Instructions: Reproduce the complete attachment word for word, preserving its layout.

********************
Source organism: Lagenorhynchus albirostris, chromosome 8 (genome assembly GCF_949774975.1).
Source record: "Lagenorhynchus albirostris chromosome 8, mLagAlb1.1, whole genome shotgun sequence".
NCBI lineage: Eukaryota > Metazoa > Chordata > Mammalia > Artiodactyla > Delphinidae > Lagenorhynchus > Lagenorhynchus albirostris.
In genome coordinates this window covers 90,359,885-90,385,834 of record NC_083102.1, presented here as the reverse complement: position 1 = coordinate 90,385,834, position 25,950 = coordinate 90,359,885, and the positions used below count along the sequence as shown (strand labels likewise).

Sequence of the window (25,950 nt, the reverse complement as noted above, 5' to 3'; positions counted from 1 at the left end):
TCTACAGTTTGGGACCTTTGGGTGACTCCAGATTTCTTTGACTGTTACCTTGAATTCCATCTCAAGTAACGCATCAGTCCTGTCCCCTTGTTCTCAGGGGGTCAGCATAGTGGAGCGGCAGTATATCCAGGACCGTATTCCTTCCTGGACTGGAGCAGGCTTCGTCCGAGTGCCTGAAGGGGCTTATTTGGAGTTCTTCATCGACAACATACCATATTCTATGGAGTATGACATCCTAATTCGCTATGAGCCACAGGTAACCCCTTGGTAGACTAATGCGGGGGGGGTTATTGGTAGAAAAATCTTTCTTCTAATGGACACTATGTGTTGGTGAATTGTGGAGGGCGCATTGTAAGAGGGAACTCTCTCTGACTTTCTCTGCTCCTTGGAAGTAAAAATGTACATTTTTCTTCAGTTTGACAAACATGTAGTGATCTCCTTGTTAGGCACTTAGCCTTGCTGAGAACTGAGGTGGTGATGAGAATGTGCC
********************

Source organism: Lagenorhynchus albirostris, chromosome 8 (genome assembly GCF_949774975.1).
Source record: "Lagenorhynchus albirostris chromosome 8, mLagAlb1.1, whole genome shotgun sequence".
NCBI lineage: Eukaryota > Metazoa > Chordata > Mammalia > Artiodactyla > Delphinidae > Lagenorhynchus > Lagenorhynchus albirostris.
In genome coordinates this window covers 90,359,885-90,385,834 of record NC_083102.1, presented here as the reverse complement: position 1 = coordinate 90,385,834, position 25,950 = coordinate 90,359,885, and the positions used below count along the sequence as shown (strand labels likewise).

Sequence of the window (25,950 nt, the reverse complement as noted above, 5' to 3'; positions counted from 1 at the left end):
TCTACAGTTTGGGACCTTTGGGTGACTCCAGATTTCTTTGACTGTTACCTTGAATTCCATCTCAAGTAACGCATCAGTCCTGTCCCCTTGTTCTCAGGGGGTCAGCATAGTGGAGCGGCAGTATATCCAGGACCGTATTCCTTCCTGGACTGGAGCAGGCTTCGTCCGAGTGCCTGAAGGGGCTTATTTGGAGTTCTTCATCGACAACATACCATATTCTATGGAGTATGACATCCTAATTCGCTATGAGCCACAGGTAACCCCTTGGTAGACTAATGCGGGGGGGGTTATTGGTAGAAAAATCTTTCTTCTAATGGACACTATGTGTTGGTGAATTGTGGAGGGCGCATTGTAAGAGGGAACTCTCTCTGACTTTCTCTGCTCCTTGGAAGTAAAAATGTACATTTTTCTTCAGTTTGACAAACATGTAGTGATCTCCTTGTTAGGCACTTAGCCTTGCTGAGAACTGAGGTGGTGATGAGAATGTGCC